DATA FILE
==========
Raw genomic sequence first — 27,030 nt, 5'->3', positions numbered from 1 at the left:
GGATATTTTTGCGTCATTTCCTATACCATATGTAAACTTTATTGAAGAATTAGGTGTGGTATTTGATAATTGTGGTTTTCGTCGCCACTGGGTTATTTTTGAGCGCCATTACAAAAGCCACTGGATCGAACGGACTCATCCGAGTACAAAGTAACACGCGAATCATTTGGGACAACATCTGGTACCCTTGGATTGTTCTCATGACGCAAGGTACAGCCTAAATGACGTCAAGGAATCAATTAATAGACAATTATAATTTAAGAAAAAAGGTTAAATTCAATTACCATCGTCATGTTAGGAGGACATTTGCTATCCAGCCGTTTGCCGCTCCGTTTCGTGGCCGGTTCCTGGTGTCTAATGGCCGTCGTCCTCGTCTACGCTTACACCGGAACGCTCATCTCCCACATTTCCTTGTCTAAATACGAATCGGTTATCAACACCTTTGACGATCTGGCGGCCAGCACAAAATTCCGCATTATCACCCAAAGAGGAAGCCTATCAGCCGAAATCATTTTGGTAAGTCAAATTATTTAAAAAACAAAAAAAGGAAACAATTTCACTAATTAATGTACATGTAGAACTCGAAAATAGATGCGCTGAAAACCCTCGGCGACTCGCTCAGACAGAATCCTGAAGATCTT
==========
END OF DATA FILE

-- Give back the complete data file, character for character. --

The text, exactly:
Raw genomic sequence first — 27,030 nt, 5'->3', positions numbered from 1 at the left:
GGATATTTTTGCGTCATTTCCTATACCATATGTAAACTTTATTGAAGAATTAGGTGTGGTATTTGATAATTGTGGTTTTCGTCGCCACTGGGTTATTTTTGAGCGCCATTACAAAAGCCACTGGATCGAACGGACTCATCCGAGTACAAAGTAACACGCGAATCATTTGGGACAACATCTGGTACCCTTGGATTGTTCTCATGACGCAAGGTACAGCCTAAATGACGTCAAGGAATCAATTAATAGACAATTATAATTTAAGAAAAAAGGTTAAATTCAATTACCATCGTCATGTTAGGAGGACATTTGCTATCCAGCCGTTTGCCGCTCCGTTTCGTGGCCGGTTCCTGGTGTCTAATGGCCGTCGTCCTCGTCTACGCTTACACCGGAACGCTCATCTCCCACATTTCCTTGTCTAAATACGAATCGGTTATCAACACCTTTGACGATCTGGCGGCCAGCACAAAATTCCGCATTATCACCCAAAGAGGAAGCCTATCAGCCGAAATCATTTTGGTAAGTCAAATTATTTAAAAAACAAAAAAAGGAAACAATTTCACTAATTAATGTACATGTAGAACTCGAAAATAGATGCGCTGAAAACCCTCGGCGACTCGCTCAGACAGAATCCTGAAGATCTT